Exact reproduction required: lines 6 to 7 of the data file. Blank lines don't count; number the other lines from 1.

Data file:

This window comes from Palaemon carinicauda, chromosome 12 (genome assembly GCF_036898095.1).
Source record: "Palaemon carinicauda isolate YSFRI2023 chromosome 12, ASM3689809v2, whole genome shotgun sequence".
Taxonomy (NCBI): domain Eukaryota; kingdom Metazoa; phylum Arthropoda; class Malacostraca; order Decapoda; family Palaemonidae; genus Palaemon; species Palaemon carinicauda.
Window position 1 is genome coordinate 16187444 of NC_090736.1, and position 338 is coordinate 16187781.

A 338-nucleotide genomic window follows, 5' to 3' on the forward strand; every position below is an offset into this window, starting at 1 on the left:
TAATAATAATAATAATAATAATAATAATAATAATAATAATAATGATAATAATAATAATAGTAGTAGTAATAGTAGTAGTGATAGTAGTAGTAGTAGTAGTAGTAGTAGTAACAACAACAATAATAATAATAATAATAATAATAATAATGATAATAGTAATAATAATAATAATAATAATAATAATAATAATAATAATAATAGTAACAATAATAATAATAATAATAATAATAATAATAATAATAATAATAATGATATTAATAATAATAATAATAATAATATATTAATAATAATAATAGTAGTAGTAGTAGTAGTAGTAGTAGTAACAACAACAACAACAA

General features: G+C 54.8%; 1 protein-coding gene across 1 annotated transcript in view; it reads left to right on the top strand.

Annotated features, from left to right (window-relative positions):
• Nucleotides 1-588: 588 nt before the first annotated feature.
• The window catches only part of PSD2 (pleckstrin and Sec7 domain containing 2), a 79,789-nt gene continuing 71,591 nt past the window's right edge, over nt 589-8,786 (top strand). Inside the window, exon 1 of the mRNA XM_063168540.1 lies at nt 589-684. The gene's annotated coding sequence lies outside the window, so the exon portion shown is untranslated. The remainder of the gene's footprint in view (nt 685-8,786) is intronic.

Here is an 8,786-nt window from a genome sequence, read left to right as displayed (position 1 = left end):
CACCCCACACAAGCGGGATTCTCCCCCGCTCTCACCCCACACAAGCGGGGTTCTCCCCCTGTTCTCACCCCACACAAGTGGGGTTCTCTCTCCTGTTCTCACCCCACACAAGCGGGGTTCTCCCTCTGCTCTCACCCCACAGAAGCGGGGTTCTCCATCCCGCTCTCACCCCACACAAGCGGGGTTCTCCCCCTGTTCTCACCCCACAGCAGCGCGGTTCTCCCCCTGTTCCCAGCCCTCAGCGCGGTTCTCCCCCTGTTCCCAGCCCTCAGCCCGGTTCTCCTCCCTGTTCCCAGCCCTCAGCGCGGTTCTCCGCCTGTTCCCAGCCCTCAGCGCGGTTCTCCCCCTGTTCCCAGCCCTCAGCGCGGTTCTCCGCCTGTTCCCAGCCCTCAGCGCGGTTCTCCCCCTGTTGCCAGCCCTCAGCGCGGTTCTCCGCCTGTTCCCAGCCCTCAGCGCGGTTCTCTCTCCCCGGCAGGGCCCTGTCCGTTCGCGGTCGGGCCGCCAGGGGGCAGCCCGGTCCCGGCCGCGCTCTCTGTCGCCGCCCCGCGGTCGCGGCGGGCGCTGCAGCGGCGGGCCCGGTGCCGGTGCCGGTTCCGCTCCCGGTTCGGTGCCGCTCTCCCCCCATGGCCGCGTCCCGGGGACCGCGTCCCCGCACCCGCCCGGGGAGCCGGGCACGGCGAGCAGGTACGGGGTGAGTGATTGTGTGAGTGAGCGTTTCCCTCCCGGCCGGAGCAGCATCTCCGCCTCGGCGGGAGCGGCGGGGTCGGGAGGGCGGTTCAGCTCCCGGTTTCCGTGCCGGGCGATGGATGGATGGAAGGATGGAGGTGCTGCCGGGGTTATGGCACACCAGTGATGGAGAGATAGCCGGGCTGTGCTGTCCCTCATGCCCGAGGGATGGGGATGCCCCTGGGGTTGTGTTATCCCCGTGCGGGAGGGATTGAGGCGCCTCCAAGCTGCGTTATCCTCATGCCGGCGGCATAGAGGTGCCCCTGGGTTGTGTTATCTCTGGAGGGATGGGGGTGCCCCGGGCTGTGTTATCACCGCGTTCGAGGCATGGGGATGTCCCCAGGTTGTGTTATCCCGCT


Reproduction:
TAATAATAATAATAATAATAATAATAATAATAATAATAATAATGATAATAATAATAATAGTAGTAGTAATAGTAGTAGTGATAGTAGTAGTAGTAGTAGTAGTAGTAGTAACAACAACAATAATAATAATAATAATAATAATAATAATGATAATAGTAATAATAATAATAATAATAATAATAATAATAATAATAATAATAGTAACAATAATAATAATAATAATAATAATAATAATAATAATAATAATAATGATATTAATAATAATAATAATAATAATATATTAATAATAATAATAGTAGTAGTAGTAGTAGTAGTAGTAGTAACAACAACAACAACAA

General features: G+C 54.8%; 1 protein-coding gene across 1 annotated transcript in view; it reads left to right on the top strand.